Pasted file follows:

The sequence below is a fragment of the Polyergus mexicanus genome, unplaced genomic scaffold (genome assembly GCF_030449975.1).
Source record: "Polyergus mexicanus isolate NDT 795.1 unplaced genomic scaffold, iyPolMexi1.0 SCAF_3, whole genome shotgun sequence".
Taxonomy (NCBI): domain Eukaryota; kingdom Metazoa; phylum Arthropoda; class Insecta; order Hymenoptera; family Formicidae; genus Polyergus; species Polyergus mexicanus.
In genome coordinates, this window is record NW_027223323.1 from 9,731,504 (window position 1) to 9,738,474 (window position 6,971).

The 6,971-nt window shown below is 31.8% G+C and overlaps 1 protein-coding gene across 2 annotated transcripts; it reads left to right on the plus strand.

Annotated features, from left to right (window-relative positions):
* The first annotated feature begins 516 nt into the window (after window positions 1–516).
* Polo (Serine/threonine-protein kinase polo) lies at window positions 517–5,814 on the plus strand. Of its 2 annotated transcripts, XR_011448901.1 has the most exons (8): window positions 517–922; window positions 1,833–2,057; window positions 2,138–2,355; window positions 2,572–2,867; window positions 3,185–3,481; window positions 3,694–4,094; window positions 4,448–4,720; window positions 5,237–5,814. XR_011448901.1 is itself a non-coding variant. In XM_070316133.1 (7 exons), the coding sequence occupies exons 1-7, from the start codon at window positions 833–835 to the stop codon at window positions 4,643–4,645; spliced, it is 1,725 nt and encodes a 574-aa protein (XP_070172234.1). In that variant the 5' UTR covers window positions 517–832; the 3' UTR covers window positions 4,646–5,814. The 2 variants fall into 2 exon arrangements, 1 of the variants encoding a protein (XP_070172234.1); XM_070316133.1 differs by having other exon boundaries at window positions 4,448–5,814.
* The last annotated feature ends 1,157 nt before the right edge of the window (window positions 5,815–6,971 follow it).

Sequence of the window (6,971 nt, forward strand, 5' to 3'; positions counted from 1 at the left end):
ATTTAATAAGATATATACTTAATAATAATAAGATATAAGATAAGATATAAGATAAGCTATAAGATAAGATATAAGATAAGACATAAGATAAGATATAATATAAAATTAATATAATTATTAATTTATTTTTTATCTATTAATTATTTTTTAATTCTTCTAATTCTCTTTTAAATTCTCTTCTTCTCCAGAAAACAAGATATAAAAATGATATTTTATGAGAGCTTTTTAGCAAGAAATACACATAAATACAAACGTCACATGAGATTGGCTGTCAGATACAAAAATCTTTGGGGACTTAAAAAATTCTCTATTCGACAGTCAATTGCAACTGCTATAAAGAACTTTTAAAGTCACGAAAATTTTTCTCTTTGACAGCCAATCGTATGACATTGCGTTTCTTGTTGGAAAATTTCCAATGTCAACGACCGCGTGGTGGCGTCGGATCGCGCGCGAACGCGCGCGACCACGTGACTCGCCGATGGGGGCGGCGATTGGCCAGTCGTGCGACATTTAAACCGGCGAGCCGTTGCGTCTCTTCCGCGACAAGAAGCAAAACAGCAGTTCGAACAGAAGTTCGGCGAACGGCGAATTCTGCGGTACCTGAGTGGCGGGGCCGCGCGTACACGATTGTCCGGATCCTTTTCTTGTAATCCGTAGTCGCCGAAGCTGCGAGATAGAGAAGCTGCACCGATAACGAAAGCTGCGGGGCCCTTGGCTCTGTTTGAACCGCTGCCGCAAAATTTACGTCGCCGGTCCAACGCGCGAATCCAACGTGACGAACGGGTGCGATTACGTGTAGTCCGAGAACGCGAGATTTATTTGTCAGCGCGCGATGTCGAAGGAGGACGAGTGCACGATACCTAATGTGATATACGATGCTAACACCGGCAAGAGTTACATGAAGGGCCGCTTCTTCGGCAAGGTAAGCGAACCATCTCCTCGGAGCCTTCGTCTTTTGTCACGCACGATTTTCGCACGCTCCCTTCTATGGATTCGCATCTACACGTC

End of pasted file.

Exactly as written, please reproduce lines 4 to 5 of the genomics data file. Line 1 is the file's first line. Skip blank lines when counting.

In genome coordinates, this window is record NW_027223323.1 from 9,731,504 (window position 1) to 9,738,474 (window position 6,971).

The 6,971-nt window shown below is 31.8% G+C and overlaps 1 protein-coding gene across 2 annotated transcripts; it reads left to right on the plus strand.